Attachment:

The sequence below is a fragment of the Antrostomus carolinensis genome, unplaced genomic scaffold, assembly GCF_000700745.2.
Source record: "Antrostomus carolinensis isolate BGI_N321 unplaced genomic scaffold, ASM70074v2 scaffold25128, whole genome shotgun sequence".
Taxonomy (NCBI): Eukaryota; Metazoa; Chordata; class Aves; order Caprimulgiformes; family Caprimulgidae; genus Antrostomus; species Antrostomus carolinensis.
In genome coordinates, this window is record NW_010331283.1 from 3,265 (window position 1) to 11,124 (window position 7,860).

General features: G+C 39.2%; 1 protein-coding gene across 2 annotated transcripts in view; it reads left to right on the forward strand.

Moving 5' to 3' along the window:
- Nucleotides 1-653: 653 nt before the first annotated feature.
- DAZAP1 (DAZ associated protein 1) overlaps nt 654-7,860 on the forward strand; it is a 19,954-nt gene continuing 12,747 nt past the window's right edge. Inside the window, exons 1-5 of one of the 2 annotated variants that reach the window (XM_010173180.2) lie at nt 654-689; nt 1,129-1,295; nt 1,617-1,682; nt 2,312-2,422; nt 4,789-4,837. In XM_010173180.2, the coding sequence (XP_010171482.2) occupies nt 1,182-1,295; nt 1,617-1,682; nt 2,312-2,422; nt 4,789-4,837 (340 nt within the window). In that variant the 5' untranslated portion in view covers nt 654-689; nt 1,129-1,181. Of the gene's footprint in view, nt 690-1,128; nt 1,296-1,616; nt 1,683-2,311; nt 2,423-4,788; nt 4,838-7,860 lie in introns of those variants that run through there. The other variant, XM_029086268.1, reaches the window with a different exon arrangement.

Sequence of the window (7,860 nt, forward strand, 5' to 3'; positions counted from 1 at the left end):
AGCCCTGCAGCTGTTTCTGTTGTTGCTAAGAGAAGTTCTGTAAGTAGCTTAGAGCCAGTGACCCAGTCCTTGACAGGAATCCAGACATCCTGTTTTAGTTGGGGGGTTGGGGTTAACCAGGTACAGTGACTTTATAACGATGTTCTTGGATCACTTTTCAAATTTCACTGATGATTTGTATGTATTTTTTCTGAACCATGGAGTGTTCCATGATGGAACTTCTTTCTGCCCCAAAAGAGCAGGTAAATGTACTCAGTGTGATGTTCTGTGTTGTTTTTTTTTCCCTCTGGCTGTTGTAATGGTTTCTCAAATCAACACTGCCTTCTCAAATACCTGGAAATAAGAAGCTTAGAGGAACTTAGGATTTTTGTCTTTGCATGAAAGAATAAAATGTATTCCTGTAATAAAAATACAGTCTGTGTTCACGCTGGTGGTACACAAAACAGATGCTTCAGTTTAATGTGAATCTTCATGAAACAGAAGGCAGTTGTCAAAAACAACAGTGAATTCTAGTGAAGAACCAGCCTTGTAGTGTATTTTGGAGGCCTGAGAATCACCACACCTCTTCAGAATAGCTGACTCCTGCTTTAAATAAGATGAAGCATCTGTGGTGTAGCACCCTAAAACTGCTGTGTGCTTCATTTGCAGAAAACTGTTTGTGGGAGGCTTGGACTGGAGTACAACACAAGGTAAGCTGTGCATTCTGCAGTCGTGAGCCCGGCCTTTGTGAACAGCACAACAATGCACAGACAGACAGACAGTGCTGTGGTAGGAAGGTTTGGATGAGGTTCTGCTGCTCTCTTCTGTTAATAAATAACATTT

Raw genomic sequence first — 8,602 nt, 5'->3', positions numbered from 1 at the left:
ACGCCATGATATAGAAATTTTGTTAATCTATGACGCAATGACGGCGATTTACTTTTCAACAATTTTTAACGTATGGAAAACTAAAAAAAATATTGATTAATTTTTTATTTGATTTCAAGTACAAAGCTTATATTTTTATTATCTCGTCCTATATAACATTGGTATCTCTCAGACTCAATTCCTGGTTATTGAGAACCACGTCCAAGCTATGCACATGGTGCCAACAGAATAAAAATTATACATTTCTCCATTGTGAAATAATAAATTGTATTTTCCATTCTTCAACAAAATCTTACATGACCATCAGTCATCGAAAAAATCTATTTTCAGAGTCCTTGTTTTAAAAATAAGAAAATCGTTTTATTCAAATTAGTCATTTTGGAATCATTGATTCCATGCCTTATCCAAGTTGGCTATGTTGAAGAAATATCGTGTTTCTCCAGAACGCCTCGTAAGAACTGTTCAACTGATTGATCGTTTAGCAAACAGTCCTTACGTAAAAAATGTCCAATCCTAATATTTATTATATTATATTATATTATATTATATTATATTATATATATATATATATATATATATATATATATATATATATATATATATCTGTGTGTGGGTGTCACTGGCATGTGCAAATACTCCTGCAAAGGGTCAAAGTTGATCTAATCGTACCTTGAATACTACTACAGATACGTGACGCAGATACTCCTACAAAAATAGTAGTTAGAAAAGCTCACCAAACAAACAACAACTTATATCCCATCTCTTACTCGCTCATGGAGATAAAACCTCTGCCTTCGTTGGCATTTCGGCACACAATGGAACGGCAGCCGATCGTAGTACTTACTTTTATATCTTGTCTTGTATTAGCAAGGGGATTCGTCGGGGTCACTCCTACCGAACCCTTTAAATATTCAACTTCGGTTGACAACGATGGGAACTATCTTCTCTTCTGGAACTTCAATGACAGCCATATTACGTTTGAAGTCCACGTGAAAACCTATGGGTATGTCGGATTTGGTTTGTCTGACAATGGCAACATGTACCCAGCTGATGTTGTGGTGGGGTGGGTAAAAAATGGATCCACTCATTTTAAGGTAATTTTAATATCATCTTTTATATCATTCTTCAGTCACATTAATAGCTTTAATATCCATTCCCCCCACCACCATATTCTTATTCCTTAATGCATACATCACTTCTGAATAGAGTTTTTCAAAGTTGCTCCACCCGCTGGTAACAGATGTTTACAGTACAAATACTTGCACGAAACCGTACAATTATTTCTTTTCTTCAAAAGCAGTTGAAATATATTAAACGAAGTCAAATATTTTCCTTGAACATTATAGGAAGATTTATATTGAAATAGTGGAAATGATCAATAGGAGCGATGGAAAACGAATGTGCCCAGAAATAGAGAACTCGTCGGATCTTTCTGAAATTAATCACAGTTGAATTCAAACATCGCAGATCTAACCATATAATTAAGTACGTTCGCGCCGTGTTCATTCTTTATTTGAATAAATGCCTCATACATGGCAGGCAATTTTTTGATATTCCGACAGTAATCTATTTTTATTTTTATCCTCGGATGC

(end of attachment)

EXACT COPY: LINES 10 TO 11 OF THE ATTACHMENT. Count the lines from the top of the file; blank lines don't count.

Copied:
AGCCCTGCAGCTGTTTCTGTTGTTGCTAAGAGAAGTTCTGTAAGTAGCTTAGAGCCAGTGACCCAGTCCTTGACAGGAATCCAGACATCCTGTTTTAGTTGGGGGGTTGGGGTTAACCAGGTACAGTGACTTTATAACGATGTTCTTGGATCACTTTTCAAATTTCACTGATGATTTGTATGTATTTTTTCTGAACCATGGAGTGTTCCATGATGGAACTTCTTTCTGCCCCAAAAGAGCAGGTAAATGTACTCAGTGTGATGTTCTGTGTTGTTTTTTTTTCCCTCTGGCTGTTGTAATGGTTTCTCAAATCAACACTGCCTTCTCAAATACCTGGAAATAAGAAGCTTAGAGGAACTTAGGATTTTTGTCTTTGCATGAAAGAATAAAATGTATTCCTGTAATAAAAATACAGTCTGTGTTCACGCTGGTGGTACACAAAACAGATGCTTCAGTTTAATGTGAATCTTCATGAAACAGAAGGCAGTTGTCAAAAACAACAGTGAATTCTAGTGAAGAACCAGCCTTGTAGTGTATTTTGGAGGCCTGAGAATCACCACACCTCTTCAGAATAGCTGACTCCTGCTTTAAATAAGATGAAGCATCTGTGGTGTAGCACCCTAAAACTGCTGTGTGCTTCATTTGCAGAAAACTGTTTGTGGGAGGCTTGGACTGGAGTACAACACAAGGTAAGCTGTGCATTCTGCAGTCGTGAGCCCGGCCTTTGTGAACAGCACAACAATGCACAGACAGACAGACAGTGCTGTGGTAGGAAGGTTTGGATGAGGTTCTGCTGCTCTCTTCTGTTAATAAATAACATTT

Raw genomic sequence first — 8,602 nt, 5'->3', positions numbered from 1 at the left: